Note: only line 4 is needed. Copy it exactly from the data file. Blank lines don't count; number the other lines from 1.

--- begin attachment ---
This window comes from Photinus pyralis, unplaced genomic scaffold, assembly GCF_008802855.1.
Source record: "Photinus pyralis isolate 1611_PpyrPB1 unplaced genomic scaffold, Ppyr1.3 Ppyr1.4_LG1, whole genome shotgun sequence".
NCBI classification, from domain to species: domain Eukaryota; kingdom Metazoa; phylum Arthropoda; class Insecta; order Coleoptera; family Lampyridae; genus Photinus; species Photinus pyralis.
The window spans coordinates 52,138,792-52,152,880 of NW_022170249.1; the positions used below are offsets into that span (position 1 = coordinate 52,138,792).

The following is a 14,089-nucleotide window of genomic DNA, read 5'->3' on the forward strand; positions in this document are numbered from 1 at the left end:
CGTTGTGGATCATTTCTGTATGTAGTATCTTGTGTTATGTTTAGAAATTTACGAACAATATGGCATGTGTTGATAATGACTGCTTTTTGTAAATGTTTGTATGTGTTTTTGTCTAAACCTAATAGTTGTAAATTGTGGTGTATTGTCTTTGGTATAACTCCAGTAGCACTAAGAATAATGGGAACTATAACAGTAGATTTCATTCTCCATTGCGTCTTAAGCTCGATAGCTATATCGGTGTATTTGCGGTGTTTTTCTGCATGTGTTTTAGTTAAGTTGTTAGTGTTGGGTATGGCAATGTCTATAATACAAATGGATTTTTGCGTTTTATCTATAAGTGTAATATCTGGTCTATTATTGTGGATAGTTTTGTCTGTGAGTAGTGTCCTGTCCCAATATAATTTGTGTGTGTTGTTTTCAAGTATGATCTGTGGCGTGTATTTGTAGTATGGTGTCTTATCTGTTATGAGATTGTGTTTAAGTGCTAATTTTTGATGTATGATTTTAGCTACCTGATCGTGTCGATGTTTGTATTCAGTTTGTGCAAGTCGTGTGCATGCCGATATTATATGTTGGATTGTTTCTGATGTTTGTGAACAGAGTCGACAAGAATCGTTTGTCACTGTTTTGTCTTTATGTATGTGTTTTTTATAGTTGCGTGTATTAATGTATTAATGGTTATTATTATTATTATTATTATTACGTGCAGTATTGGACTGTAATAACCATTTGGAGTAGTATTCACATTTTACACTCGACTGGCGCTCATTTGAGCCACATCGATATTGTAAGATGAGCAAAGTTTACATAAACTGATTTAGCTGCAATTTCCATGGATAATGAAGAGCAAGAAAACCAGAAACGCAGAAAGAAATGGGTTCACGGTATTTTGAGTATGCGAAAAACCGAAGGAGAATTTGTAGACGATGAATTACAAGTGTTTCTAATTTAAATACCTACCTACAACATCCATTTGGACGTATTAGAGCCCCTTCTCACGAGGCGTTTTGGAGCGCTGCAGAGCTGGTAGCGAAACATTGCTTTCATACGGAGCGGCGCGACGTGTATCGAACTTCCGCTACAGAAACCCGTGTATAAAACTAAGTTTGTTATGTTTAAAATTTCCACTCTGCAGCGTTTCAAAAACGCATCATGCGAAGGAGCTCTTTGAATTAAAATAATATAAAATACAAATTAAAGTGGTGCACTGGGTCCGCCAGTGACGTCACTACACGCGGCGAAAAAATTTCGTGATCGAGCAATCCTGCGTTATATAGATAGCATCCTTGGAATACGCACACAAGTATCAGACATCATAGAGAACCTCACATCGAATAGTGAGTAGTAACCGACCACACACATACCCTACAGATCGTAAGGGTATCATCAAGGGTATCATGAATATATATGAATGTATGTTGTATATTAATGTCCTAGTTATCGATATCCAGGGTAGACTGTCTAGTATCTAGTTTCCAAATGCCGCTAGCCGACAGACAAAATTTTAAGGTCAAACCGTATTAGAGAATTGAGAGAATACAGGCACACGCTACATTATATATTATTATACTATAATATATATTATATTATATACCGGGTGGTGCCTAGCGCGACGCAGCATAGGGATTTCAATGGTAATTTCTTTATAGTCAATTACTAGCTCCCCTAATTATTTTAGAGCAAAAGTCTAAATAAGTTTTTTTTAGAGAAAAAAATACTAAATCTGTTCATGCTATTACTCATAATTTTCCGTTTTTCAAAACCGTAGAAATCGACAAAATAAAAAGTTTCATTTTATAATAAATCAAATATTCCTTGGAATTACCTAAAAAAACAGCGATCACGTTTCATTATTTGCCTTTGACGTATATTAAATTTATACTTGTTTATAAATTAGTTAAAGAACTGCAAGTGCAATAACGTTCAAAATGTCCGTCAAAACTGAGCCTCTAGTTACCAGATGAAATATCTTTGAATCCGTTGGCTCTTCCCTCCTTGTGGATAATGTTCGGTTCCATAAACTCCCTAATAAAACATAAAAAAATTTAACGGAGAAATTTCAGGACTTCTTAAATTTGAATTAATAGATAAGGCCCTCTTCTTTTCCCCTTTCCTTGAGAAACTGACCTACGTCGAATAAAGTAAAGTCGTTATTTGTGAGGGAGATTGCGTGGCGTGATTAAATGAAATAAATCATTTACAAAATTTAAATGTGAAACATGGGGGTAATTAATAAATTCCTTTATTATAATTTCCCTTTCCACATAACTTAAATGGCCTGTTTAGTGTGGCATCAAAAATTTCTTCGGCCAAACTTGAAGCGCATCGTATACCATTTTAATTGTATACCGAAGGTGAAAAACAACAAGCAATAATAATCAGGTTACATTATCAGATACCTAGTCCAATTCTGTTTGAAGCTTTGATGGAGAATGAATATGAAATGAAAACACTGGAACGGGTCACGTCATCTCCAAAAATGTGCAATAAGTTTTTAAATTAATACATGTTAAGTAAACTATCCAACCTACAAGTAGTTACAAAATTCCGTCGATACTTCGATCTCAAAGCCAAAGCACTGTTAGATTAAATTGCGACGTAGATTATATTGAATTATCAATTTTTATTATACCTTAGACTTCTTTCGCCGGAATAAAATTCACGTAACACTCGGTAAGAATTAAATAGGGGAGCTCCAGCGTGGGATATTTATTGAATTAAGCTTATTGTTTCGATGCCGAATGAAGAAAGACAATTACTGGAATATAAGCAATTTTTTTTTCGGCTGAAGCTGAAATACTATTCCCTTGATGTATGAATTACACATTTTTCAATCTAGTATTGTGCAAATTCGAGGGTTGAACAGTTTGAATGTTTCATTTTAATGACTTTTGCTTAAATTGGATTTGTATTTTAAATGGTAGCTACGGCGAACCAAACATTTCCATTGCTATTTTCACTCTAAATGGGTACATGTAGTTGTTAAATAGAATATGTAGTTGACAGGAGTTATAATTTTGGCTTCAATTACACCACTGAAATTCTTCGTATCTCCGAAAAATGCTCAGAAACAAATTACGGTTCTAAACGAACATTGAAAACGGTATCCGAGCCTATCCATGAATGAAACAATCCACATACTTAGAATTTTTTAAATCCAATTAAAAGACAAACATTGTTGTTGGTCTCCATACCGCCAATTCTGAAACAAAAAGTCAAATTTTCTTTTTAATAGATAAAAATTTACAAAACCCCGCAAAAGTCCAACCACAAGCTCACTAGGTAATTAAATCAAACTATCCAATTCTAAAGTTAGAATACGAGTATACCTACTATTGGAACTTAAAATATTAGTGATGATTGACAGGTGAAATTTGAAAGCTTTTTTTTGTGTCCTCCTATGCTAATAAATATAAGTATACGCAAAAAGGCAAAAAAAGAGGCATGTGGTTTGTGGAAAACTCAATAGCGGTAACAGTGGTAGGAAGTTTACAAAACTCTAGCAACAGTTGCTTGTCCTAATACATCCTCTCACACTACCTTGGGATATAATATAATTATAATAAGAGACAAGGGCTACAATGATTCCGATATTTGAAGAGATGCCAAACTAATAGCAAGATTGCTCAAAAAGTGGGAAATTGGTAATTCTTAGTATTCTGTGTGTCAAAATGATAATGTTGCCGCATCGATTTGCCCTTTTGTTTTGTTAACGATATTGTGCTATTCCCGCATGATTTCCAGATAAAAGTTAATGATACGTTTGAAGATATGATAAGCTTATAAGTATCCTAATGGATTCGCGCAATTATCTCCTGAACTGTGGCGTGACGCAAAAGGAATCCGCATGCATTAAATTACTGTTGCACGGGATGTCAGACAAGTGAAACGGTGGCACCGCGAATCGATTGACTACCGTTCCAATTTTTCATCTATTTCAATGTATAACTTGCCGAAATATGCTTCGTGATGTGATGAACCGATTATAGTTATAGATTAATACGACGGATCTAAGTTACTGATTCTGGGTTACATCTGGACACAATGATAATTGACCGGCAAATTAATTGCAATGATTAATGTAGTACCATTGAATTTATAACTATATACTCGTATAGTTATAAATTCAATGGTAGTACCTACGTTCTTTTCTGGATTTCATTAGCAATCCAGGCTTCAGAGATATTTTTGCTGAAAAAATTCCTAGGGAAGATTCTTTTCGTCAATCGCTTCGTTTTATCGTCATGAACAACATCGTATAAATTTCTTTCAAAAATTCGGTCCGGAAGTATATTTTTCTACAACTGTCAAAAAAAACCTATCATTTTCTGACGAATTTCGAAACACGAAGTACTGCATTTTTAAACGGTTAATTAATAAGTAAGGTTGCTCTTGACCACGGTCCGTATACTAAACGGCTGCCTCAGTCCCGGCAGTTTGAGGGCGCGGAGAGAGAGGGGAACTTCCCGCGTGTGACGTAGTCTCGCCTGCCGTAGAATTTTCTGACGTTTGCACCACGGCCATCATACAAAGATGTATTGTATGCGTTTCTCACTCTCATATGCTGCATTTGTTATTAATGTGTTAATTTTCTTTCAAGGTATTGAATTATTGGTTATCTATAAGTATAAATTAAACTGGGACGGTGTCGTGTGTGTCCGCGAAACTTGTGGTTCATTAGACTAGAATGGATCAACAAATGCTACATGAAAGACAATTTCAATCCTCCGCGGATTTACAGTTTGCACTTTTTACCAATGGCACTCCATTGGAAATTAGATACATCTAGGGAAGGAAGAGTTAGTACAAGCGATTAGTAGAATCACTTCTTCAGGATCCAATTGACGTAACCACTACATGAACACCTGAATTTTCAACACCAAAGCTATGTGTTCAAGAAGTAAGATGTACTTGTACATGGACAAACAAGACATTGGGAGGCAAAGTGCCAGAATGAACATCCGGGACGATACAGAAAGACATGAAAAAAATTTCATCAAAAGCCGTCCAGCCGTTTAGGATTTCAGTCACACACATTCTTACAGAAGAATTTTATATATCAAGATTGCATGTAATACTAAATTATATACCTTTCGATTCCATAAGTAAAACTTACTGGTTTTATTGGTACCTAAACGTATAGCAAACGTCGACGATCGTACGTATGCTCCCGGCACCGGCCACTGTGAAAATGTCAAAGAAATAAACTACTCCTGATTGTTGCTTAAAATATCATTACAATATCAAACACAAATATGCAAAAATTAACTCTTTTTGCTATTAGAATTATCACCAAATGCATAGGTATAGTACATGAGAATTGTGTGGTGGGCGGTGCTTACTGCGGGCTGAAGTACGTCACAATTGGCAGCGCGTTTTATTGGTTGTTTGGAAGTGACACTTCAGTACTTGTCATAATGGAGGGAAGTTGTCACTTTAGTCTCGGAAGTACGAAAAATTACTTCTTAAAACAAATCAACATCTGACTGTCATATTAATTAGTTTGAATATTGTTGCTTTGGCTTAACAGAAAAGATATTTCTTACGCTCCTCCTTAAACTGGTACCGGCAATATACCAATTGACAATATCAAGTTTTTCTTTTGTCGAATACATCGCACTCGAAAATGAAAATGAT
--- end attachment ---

The window spans coordinates 52,138,792-52,152,880 of NW_022170249.1; the positions used below are offsets into that span (position 1 = coordinate 52,138,792).